Baseline Codecs for web video

Posted on Mon 17 January 2011 by alex in geek

A lot of 'net comment has been generated in the last few days following Google's announcement that they will be dropping support for H.264 in future versions of their Chromium browser. They expound on their decision here.

In making this move they join the ranks of Mozilla in supporting Open Video in web-pages. The trouble with H.264 is that while it is a documented standard it's not a free one. To implement a H.264 codec you have to use patented techniques that are controlled by the MPEG-LA. Despite claims that licenses will be given away freely for decoding non-commercial video it doesn't meet the requirements of Free Software which needs to be able to distribute implementations freely and without additional restrictions. It's a problem the Open Source world has been talking about for years and it's good that Google are bringing these concerns to a wider audience.

For all practical purposes the change will have little effect for my day to day browsing. I can already view pretty much any video format on my Linux Desktop and if Chromium has to pass decoding to a plugin instead of doing it within the browser I probably won't even notice. This will have more of an effect on Apple's iOS devices (iPhones and iPads) when places like YouTube switch to using either WebM or fall back to a Flash based player. Even today you can't browse a large amount of media on Wikipedia which favours free software compatible audio and video formats. That is because Apple refuse to add support for these alternative codecs to their mobile OS. Not surprisingly they also have a vested interest in H.264 becoming the de facto format for video on the web being one of the many licensees represented by the MPEG-LA.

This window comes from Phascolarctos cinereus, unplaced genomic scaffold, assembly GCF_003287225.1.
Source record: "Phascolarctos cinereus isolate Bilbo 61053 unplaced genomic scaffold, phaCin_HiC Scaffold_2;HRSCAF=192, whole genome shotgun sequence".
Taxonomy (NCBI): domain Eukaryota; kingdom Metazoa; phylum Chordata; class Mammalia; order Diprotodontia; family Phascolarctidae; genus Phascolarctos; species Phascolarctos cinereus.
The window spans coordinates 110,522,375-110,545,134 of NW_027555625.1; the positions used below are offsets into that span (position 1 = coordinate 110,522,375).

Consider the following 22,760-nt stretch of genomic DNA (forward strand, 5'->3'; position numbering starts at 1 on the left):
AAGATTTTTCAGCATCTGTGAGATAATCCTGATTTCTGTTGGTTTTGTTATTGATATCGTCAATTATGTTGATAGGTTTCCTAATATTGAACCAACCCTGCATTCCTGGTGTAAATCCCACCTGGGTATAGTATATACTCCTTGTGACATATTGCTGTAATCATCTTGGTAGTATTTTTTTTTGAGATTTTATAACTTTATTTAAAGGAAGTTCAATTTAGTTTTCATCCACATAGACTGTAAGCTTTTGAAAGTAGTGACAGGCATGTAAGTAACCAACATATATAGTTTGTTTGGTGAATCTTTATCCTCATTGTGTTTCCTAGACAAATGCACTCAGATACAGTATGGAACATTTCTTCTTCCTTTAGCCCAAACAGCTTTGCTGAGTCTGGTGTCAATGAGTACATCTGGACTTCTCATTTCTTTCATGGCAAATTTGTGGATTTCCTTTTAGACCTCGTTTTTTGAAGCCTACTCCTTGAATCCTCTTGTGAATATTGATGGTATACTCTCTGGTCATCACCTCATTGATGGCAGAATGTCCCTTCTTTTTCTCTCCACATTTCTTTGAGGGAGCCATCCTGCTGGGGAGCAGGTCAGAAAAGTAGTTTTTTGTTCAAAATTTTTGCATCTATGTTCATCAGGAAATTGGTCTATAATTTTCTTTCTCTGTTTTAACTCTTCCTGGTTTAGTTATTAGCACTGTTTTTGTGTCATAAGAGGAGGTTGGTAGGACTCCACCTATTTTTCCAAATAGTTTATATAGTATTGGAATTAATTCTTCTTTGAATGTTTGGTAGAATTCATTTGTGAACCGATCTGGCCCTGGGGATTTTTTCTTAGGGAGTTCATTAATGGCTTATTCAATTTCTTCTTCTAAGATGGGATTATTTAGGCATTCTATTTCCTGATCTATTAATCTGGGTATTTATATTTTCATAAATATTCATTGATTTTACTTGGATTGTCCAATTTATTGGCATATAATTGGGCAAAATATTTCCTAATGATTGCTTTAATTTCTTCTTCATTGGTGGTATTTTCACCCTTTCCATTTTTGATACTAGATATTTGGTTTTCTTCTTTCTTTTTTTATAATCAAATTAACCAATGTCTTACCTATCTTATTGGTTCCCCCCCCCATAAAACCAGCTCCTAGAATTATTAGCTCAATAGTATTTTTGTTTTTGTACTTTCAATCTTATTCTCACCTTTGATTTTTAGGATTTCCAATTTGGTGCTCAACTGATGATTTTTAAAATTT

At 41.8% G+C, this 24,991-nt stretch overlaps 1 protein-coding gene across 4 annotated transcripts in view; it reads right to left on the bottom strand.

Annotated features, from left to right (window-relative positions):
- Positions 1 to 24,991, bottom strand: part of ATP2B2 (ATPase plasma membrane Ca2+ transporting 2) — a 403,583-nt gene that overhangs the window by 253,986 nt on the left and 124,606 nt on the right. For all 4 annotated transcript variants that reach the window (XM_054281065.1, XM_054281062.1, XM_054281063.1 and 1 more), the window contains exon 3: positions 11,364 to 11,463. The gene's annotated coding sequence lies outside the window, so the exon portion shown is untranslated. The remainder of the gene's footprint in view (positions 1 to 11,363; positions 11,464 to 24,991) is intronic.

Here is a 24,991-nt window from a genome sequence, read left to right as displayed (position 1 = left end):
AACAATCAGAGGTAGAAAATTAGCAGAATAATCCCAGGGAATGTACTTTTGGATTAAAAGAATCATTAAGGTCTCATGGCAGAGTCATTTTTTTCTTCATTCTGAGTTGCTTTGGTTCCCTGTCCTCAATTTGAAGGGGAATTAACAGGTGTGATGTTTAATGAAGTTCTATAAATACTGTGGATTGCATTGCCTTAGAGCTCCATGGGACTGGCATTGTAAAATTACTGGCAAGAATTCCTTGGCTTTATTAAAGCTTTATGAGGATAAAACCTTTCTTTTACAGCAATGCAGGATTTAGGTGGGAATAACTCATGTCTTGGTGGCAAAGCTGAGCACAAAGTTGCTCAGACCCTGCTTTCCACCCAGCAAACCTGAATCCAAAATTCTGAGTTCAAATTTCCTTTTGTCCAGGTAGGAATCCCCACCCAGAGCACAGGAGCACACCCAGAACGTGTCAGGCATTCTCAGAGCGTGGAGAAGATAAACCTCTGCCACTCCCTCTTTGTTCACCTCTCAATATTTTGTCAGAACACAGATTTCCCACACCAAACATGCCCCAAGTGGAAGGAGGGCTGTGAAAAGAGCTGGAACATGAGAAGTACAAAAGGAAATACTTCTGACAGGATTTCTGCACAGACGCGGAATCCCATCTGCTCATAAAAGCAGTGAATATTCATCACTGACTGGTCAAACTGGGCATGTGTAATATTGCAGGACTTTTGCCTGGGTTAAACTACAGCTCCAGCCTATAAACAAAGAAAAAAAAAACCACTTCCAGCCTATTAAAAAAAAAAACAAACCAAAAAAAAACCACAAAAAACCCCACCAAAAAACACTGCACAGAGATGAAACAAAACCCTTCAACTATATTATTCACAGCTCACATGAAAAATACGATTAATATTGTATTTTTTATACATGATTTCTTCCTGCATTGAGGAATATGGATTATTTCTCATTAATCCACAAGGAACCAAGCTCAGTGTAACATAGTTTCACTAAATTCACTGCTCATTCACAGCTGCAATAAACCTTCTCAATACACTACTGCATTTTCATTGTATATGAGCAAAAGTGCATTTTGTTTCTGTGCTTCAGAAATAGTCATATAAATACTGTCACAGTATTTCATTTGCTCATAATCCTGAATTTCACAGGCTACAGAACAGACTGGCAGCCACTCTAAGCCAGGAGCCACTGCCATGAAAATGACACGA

It's noticeable that the majority of the comments on Google's blog involve people throwing their Chrome shaped toys out of the pram and returning to Safari. Windows users will I assume have the same ability as me to handle formats via plugins instead of native browser support. It does lead me to think that their anger is somewhat misdirected when aimed at Google.

A number of people have pointed out there is a degree of hypocrisy in Google's stated support for open web standards while their browser (in non-free software form) still supports Flash and MP3s which have similar issues. I'm willing to concede this isn't ideal from a software freedom perspective. However I'm happy to accept their pragmatic point about this being a statement on support for open codecs for the emerging <video> tag without wanting to cripple the browser for the amount existing content out there. Now is very much the time to make stand over video lest we repeat the mistakes of MP3's and GIF's in the rush of companies to stake out their own little revenue generating area of what should be the free and open standards that underpin the web.